Malaysian cannabis stakeholders have welcomed policy clarifications that appear to open the market for medical marijuana, but say the government should do more to advance the development of the hemp industry.
“If the Malaysian government is serious about social issues, the economy and public health, it is time to introduce the hemp industries for the sake of the country,” said Maszeli Mohammad Wee of the Malaysia Hemptech Industrial Research Association (MHIRA), a trade group.
“We suggest that the Ministry of Health study the benefits of the hemp industry, including policy aspects that involve more focused ministries,” Wee said.
Health Minister Khairy Jamaluddin surprised cannabis stakeholders late last year when he unexpectedly declared the cultivation, import and use of products containing cannabis for medicinal purposes are permitted provided such products comply with the country’s laws and regulations relating to drugs and therapeutic goods. That’s despite many years during which all cannabis was strictly prohibited in Malaysia.
Hemp development lags
But while the government has given attention to medical marijuana, stakeholders say the development of a formal program and policies for industrial hemp have yet to be written. The government still treats hemp the same as marijuana under the country’s Dangerous Drugs Act of 1952, although hemp fiber is technically under the Ministry of Energy and Natural Resources. Also, an acceptable THC limit for hemp has yet to be established, and no licensing program for hemp farming or processing exists.
CBD is readily available online in Malaysia in what is effectively a gray market, and is rapidly growing in popularity, according to MHIRA President Johan Mohamed. Products are available from both Malaysian vendors and foreign producers who ship products into the country unimpeded by inspectors, he said.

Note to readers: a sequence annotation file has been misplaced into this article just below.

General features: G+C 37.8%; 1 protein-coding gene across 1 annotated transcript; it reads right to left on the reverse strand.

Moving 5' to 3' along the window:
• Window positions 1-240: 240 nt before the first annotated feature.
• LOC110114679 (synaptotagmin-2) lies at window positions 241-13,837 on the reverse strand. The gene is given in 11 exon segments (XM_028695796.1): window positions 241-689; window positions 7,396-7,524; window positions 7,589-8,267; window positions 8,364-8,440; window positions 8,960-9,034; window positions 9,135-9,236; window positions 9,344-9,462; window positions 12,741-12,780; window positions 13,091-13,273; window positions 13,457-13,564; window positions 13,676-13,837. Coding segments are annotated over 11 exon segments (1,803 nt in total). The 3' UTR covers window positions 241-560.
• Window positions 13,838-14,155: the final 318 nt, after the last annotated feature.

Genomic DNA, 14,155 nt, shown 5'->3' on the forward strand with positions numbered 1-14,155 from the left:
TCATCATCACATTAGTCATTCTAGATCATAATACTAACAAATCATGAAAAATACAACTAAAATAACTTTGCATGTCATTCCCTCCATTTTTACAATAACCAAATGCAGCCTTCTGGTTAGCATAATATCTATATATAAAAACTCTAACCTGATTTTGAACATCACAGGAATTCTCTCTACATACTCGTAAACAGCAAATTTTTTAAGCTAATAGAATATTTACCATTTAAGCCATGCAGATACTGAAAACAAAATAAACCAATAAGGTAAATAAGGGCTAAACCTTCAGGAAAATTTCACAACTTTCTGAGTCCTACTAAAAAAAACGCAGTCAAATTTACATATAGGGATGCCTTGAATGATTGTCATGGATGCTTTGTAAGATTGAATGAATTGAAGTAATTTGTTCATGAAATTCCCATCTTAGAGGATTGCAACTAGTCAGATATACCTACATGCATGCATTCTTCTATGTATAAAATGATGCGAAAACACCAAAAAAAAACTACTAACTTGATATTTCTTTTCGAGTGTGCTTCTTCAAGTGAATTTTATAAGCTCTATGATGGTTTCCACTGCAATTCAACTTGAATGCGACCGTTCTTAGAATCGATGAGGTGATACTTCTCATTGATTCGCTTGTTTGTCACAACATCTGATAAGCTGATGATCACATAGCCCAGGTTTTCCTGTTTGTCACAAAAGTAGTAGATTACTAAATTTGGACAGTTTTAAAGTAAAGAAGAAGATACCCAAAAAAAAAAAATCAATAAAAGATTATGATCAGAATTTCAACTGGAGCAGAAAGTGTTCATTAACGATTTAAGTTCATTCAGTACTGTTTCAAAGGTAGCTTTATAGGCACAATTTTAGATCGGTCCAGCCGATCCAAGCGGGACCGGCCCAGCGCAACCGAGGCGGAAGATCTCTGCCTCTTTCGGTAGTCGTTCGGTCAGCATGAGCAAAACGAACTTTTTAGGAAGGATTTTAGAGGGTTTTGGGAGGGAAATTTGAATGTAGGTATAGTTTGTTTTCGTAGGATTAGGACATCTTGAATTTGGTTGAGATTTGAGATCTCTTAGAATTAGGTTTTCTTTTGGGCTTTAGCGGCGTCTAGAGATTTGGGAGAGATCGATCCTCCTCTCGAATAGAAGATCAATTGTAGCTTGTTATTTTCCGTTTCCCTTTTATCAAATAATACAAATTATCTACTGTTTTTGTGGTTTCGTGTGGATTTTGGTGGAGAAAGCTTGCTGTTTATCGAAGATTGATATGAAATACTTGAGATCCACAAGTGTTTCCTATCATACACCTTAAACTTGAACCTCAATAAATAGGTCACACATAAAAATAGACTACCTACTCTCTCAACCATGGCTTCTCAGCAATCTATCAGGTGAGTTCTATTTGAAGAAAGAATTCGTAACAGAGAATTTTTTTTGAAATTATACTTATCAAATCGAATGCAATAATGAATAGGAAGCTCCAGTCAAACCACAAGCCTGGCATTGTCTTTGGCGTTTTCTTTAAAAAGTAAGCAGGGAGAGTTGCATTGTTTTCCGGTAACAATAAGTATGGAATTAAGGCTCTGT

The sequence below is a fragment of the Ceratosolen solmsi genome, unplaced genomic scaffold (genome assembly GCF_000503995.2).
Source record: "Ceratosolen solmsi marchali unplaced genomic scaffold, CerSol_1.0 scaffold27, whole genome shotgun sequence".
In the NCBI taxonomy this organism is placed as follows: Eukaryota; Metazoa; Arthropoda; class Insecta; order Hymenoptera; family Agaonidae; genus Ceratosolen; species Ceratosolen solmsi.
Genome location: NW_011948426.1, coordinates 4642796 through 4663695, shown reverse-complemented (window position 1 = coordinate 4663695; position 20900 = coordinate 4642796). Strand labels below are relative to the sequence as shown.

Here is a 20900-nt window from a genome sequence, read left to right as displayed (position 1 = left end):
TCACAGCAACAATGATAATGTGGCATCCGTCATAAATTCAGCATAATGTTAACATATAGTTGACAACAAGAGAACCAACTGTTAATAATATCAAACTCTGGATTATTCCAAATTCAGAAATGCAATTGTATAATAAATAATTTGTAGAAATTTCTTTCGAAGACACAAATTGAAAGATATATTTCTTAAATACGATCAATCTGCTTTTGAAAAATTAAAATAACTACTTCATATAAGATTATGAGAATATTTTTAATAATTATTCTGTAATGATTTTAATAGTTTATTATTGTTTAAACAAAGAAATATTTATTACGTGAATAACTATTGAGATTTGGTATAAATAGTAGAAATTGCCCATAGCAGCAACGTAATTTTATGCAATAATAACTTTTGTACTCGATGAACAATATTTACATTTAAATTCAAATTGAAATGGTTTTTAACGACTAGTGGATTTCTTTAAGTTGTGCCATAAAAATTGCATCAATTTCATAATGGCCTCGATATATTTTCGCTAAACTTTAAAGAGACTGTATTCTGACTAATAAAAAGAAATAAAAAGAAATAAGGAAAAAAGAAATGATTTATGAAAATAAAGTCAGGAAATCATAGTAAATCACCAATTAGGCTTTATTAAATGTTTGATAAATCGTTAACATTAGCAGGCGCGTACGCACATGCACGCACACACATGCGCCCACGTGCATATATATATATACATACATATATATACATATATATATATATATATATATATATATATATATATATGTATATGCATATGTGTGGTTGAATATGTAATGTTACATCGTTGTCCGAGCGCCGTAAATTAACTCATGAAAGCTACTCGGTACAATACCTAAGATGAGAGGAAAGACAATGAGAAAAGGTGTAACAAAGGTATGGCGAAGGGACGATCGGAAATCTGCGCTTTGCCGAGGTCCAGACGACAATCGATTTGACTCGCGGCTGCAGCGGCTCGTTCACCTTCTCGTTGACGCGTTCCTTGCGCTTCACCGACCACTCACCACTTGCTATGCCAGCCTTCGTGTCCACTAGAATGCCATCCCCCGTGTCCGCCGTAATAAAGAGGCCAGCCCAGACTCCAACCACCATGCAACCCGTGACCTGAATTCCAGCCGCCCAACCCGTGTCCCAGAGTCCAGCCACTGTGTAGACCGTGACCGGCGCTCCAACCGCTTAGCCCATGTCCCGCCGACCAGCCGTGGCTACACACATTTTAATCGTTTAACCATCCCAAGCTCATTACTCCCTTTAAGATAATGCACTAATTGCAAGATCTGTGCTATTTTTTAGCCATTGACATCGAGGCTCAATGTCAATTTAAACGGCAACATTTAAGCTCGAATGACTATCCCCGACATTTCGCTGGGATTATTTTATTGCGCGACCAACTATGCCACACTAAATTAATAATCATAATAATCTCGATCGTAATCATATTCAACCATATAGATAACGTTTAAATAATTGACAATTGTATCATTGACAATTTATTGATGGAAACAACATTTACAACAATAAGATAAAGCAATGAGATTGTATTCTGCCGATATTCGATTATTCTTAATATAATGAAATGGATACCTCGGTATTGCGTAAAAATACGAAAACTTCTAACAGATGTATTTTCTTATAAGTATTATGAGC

Also, hempseed food products including hempseed oil and hemp protein are available legally in premium supermarkets, but supplies are uneven and those products are often out of stock, Mohamed said.
MHIRA, which dates to 2016 and is registered with the Ministry of Home Affairs, has more than 600 members throughout Malaysia among researchers, farmers, cooperatives, entrepreneurs, pharmacists, investors, and academics, reflecting broad interest in cannabis across the country.
The Association is sitting on plans to introduce and kickstart an agriculture initiative based on raw stalk and fiber in several Malaysian states, and has visions of a wide range of end products from hemp. Both local and foreign investors are interested in developing hemp operations in Malaysia, where the climate is conducive to two crops per year, Mohamed said.
But the failure to address fundamental issues critical to the industry has put the country well behind other Southeast Asian nations such as Pakistan, Nepal and Thailand, where hemp laws and regulations are developing more quickly, Mohamed said.
Science & sustainability
Government support for hemp agriculture could boost the Malaysian economy by developing local markets and exports, supporters have urged. Mohamed said to do that, the government should turn to a science-based approach to the hemp plant, support the development of human capital to serve the industry, and link hemp and its environmental benefits to climate challenges under the United Nations Sustainable Development Goals 2030.
Mohamed said progress on cannabis normalization in Malaysia slowed following the resignation of Prime Minister Mahathir bin Mohamad in early 2020. With elections expected to be called this year amid Malaysia’s ongoing political turmoil, more changes could be ahead, further delaying developments in hemp, stakeholders fear.